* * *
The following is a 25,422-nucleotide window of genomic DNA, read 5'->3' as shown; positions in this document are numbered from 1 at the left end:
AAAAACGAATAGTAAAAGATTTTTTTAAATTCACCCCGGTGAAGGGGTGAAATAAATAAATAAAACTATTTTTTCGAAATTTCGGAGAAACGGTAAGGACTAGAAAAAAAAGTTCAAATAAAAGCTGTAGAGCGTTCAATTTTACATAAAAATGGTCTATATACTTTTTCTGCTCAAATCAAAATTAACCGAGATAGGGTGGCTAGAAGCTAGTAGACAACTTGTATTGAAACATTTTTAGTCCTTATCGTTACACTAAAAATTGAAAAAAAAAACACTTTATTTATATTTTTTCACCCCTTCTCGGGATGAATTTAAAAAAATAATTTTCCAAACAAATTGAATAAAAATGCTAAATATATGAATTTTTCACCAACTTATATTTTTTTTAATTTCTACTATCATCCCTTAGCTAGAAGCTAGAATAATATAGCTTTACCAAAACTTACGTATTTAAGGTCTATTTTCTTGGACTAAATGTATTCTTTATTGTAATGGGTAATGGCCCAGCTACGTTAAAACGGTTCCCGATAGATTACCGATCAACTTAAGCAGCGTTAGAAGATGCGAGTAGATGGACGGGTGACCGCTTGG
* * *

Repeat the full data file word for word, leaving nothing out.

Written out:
The following is a 25,422-nucleotide window of genomic DNA, read 5'->3' as shown; positions in this document are numbered from 1 at the left end:
AAAAACGAATAGTAAAAGATTTTTTTAAATTCACCCCGGTGAAGGGGTGAAATAAATAAATAAAACTATTTTTTCGAAATTTCGGAGAAACGGTAAGGACTAGAAAAAAAAGTTCAAATAAAAGCTGTAGAGCGTTCAATTTTACATAAAAATGGTCTATATACTTTTTCTGCTCAAATCAAAATTAACCGAGATAGGGTGGCTAGAAGCTAGTAGACAACTTGTATTGAAACATTTTTAGTCCTTATCGTTACACTAAAAATTGAAAAAAAAAACACTTTATTTATATTTTTTCACCCCTTCTCGGGATGAATTTAAAAAAATAATTTTCCAAACAAATTGAATAAAAATGCTAAATATATGAATTTTTCACCAACTTATATTTTTTTTAATTTCTACTATCATCCCTTAGCTAGAAGCTAGAATAATATAGCTTTACCAAAACTTACGTATTTAAGGTCTATTTTCTTGGACTAAATGTATTCTTTATTGTAATGGGTAATGGCCCAGCTACGTTAAAACGGTTCCCGATAGATTACCGATCAACTTAAGCAGCGTTAGAAGATGCGAGTAGATGGACGGGTGACCGCTTGG